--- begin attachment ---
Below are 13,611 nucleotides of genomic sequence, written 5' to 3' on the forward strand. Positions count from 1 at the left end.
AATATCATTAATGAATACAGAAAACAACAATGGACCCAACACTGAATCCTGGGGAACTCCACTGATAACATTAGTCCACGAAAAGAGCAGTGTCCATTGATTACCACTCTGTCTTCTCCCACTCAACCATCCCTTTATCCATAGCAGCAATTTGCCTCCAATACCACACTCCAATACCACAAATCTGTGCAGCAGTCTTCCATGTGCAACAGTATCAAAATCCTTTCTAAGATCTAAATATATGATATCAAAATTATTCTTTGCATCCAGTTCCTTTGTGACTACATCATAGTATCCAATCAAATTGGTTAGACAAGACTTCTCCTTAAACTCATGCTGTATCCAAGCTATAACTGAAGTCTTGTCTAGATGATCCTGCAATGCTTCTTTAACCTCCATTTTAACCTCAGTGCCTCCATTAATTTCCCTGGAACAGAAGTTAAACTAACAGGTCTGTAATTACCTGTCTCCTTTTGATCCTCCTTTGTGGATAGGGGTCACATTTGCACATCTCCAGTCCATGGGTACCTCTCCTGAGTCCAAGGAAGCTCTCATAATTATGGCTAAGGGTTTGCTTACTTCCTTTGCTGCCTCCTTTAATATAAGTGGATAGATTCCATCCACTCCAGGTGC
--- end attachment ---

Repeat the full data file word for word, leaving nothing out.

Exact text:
Below are 13,611 nucleotides of genomic sequence, written 5' to 3' on the forward strand. Positions count from 1 at the left end.
AATATCATTAATGAATACAGAAAACAACAATGGACCCAACACTGAATCCTGGGGAACTCCACTGATAACATTAGTCCACGAAAAGAGCAGTGTCCATTGATTACCACTCTGTCTTCTCCCACTCAACCATCCCTTTATCCATAGCAGCAATTTGCCTCCAATACCACACTCCAATACCACAAATCTGTGCAGCAGTCTTCCATGTGCAACAGTATCAAAATCCTTTCTAAGATCTAAATATATGATATCAAAATTATTCTTTGCATCCAGTTCCTTTGTGACTACATCATAGTATCCAATCAAATTGGTTAGACAAGACTTCTCCTTAAACTCATGCTGTATCCAAGCTATAACTGAAGTCTTGTCTAGATGATCCTGCAATGCTTCTTTAACCTCCATTTTAACCTCAGTGCCTCCATTAATTTCCCTGGAACAGAAGTTAAACTAACAGGTCTGTAATTACCTGTCTCCTTTTGATCCTCCTTTGTGGATAGGGGTCACATTTGCACATCTCCAGTCCATGGGTACCTCTCCTGAGTCCAAGGAAGCTCTCATAATTATGGCTAAGGGTTTGCTTACTTCCTTTGCTGCCTCCTTTAATATAAGTGGATAGATTCCATCCACTCCAGGTGC